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On today’s episode, another Natural Resources Conservation Service success story. This time, the experiences of a central Kansas producer who’s gained experience with the Wetlands Reserve Program, now part of the Agricultural Conservation Easement Program under the 2014 Farm Bill.
Wetlands Reserve Easements are suited for frequently flooded agricultural lands, lands on which playa lakes or rainwater basins might reside. Landowners can choose a 30-year or a perpetual conservation easement. Depending on the enrollment option, Wetlands Reserve Easements pays the landowner to remove the land from ag production, and can pay 75 to 100 percent of restoration costs. Dale Schmidt is a young farmer who bought some Land near McPherson in central Kansas a few years back.
“I bought the property in 2006, and in 2007 the whole thing went under water. It is a low area, along a drainage district. It is also in an area that is part of the chain of lakes that runs from just northwest of McPherson clear down to the Arkansas River.”
Schmidt bought the land to farm it, but he knew it wasn’t a prime piece of farm ground.
“It is productive when you don’t get too much rain, but drought years are the best years.”
“Drought years are the best years.” Isn’t that the way it is, trying to farm through a wetland? In a normal year’s precipitation, Dale says he might have been planting in mud or harvesting in mud, and with the cost of inputs these days, well. . .
“I decided to enroll it in the WRP; I went with lifetime perpetual easement.”
A perpetual conservation easement. He contracted away his rights to ever build a house or a barn. No oil or gas wells. . . never be able to put up a wind turbine. No matter what crop prices do, never be able to farm it again.
“At first I questioned it slightly. There were some things going on in agriculture where prices started going up.”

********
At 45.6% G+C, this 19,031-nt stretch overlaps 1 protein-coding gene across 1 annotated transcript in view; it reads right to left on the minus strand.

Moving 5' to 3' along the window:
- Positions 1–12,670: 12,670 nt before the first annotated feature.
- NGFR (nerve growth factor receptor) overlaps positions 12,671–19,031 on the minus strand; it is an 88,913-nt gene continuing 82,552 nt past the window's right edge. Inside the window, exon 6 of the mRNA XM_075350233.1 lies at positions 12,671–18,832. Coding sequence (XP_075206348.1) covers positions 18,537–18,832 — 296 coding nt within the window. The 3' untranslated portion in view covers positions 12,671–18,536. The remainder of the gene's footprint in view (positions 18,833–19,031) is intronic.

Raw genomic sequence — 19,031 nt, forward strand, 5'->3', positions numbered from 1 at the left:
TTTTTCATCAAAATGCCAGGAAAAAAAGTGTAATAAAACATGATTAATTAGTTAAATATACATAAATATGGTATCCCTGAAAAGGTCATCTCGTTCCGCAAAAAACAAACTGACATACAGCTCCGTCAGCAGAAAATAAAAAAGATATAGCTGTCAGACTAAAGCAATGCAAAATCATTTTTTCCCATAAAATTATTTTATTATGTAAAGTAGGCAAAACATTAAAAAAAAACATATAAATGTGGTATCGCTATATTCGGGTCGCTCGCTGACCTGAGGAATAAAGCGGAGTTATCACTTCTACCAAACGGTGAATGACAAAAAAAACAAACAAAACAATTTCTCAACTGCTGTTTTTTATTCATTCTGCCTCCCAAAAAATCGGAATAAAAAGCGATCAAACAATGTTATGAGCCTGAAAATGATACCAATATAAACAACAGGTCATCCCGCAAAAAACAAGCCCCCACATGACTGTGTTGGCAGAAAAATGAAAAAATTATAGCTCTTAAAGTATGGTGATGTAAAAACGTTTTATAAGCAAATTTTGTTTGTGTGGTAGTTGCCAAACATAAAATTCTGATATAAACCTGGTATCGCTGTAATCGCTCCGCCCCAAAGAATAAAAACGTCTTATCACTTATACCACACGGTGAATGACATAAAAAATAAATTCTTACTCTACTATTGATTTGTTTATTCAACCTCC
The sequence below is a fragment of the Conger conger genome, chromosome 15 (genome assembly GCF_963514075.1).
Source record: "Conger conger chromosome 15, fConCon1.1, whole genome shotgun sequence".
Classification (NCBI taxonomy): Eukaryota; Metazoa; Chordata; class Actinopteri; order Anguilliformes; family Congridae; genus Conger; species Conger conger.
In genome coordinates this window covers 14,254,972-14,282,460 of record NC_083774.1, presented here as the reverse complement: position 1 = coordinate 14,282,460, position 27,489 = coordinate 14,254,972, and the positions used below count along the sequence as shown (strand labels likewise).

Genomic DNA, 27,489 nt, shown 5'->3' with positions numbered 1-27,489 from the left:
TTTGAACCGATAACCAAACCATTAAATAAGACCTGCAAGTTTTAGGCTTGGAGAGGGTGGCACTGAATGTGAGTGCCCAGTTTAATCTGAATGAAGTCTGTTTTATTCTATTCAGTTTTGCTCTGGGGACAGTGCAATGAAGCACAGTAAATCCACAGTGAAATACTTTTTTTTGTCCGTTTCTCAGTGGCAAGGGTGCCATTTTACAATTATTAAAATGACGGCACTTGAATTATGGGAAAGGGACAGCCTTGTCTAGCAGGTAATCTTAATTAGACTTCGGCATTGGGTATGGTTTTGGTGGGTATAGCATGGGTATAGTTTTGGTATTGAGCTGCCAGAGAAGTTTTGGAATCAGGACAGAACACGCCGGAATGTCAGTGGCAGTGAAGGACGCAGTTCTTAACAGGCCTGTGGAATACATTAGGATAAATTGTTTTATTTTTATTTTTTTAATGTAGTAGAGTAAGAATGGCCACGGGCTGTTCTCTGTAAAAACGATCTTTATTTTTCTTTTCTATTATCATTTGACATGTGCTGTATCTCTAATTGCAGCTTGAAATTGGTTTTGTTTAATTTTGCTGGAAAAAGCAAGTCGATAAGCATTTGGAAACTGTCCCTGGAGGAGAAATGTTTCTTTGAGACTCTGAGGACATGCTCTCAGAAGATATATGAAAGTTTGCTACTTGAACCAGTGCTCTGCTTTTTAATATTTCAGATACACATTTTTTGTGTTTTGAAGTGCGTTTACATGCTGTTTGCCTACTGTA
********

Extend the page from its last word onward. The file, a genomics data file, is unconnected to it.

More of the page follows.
But then, reason took hold, and Dale Schmidt remembered what it was like, trying to farm through a mudhole.
“On a normal year, I was going to lose to flooding maybe 25% of that crop. So I decided to go into it. Since then I’m very pleased with it. It put back into conservation what really should have probably stayed in something like that. It is a low lying, very heavily clayed property.”
You could make the argument this land was returned to its best use. This project is reaching well beyond the property boundaries to improve watershed health, to help recharge the Equus Beds Aquifer, and to provide wonderful habitat for migratory birds and other wildlife. Dale described for me the work NRCS has performed. . . some grading and excavation. His description made it sound very complex. I called up Blake McLemore, his NRCS district conservationist.
“It is one of the neatest WRPs I’ve ever seen. There is kind of a horseshoe. It almost creates a peninsula in one area and the water just kind of goes around that peninsula and creates this very unique shape. Normally a WRP might be a couple depression areas, just circular pool areas, but Dale was able to set up a couple of these horseshoe type shapes. I think there was an area where there was a small island.”
Dale and Blake both make this project sound like a haven for the birds. Blake says Dale has been active, mowing the grass along water’s edge.
“By allowing that grass to be shorter, it’s easier for the birds to get in and out of the water. Then right beyond the mowed areas, it’s back to tall and thick grass, so they can go in there for cover if they need to. But right there where it’s mowed short it’s just easier for them to get in and out of the water more quickly. He is doing a great job with his management of it.”
Playa Country, which ended in late 2016, was a weekly show that featured conservation and wildlife experts — as well as farmers, ranchers and land managers — talking about conservation practices that improve wildlife habitat and landowners’ bottom-line. This episode was made possible by funding from Natural Resources Conservation Service.